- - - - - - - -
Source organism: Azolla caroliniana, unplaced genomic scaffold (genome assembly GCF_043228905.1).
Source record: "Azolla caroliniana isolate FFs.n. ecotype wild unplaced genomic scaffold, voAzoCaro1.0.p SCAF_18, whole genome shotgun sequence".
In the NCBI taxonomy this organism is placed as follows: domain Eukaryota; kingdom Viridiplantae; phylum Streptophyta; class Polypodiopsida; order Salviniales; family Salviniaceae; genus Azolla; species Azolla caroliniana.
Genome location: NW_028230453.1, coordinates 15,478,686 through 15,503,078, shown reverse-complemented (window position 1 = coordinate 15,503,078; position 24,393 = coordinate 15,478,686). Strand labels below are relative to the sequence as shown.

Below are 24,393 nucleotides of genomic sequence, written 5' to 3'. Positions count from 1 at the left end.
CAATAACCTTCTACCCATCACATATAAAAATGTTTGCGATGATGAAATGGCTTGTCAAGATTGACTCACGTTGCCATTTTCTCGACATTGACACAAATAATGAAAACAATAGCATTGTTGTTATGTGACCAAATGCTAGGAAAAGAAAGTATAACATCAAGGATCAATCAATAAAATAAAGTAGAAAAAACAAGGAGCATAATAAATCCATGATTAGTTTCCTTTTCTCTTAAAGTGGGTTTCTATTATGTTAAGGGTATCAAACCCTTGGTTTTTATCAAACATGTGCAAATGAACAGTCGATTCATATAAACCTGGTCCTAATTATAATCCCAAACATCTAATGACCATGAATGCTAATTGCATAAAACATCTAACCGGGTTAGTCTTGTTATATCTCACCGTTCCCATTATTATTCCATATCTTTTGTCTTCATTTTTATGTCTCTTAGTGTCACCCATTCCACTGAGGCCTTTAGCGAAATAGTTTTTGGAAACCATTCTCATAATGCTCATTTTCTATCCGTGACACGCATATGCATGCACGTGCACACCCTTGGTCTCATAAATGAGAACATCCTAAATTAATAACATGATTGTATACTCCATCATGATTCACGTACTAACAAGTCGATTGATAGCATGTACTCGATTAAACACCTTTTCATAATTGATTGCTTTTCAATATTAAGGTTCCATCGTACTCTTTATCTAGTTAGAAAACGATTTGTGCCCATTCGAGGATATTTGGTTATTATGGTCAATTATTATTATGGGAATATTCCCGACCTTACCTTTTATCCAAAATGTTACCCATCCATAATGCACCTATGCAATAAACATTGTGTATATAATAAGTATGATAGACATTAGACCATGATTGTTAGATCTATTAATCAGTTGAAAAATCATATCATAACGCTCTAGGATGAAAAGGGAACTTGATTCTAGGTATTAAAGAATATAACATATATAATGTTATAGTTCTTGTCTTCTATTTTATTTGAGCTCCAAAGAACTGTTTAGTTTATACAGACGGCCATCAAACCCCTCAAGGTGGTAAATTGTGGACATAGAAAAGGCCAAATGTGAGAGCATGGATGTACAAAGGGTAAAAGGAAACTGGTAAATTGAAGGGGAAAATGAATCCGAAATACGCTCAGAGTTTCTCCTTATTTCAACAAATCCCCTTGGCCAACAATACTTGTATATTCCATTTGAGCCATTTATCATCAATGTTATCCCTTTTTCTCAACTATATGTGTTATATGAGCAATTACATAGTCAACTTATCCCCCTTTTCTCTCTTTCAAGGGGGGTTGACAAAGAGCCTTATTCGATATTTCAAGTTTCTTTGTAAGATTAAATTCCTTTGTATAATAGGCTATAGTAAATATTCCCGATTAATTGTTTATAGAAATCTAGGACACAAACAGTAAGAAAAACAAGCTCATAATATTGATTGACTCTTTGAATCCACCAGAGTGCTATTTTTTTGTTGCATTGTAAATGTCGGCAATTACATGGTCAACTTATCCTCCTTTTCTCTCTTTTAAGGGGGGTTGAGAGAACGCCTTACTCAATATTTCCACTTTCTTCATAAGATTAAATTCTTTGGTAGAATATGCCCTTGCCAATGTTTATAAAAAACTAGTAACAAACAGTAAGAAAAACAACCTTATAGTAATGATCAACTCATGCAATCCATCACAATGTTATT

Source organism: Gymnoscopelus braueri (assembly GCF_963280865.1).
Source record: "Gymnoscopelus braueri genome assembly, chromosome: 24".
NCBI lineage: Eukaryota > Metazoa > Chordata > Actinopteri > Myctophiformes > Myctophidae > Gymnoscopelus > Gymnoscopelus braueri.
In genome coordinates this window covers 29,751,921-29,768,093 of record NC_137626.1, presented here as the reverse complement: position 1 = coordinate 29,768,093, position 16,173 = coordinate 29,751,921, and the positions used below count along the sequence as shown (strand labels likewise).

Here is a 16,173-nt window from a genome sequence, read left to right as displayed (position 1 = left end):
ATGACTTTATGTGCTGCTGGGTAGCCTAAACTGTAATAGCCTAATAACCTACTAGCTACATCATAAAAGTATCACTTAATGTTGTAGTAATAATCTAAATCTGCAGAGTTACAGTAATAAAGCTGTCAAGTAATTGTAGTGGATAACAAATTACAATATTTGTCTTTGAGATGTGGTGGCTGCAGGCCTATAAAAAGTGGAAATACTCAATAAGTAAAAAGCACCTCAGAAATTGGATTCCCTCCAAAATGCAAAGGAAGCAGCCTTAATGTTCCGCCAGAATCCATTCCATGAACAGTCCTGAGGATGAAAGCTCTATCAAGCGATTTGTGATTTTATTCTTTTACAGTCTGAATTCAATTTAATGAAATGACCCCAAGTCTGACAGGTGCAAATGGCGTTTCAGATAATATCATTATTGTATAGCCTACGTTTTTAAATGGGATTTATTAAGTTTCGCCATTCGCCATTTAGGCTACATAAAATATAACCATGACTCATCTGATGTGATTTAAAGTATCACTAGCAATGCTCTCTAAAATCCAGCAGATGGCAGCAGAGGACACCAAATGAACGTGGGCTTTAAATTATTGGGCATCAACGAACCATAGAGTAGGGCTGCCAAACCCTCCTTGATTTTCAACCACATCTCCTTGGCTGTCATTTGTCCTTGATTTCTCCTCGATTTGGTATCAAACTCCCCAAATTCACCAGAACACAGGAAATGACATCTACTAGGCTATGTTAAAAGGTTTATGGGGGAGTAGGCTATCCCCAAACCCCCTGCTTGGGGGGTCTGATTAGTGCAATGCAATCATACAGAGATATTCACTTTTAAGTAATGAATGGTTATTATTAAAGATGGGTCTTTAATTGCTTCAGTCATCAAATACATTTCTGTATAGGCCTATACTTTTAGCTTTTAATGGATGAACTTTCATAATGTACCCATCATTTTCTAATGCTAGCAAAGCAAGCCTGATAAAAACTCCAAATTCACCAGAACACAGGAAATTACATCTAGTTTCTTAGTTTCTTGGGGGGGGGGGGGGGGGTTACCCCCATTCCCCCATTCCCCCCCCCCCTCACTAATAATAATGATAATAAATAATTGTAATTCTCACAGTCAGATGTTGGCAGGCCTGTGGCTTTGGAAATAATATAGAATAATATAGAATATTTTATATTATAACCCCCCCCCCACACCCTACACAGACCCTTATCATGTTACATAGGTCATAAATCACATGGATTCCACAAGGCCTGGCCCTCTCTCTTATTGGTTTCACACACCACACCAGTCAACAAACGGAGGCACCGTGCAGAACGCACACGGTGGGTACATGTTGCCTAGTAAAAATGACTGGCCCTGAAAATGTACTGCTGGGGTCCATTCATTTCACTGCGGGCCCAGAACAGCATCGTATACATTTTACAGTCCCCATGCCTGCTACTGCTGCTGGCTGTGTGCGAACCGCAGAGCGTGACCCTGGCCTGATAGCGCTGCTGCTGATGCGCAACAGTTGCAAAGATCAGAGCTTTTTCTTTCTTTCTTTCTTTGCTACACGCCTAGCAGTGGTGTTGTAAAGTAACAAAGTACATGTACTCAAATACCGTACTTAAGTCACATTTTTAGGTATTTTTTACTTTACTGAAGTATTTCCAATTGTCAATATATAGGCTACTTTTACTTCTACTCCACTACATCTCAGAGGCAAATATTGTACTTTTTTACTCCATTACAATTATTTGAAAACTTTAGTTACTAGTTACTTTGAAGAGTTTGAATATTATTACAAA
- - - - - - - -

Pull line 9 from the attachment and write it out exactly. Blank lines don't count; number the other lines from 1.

NCBI lineage: Eukaryota > Metazoa > Chordata > Actinopteri > Myctophiformes > Myctophidae > Gymnoscopelus > Gymnoscopelus braueri.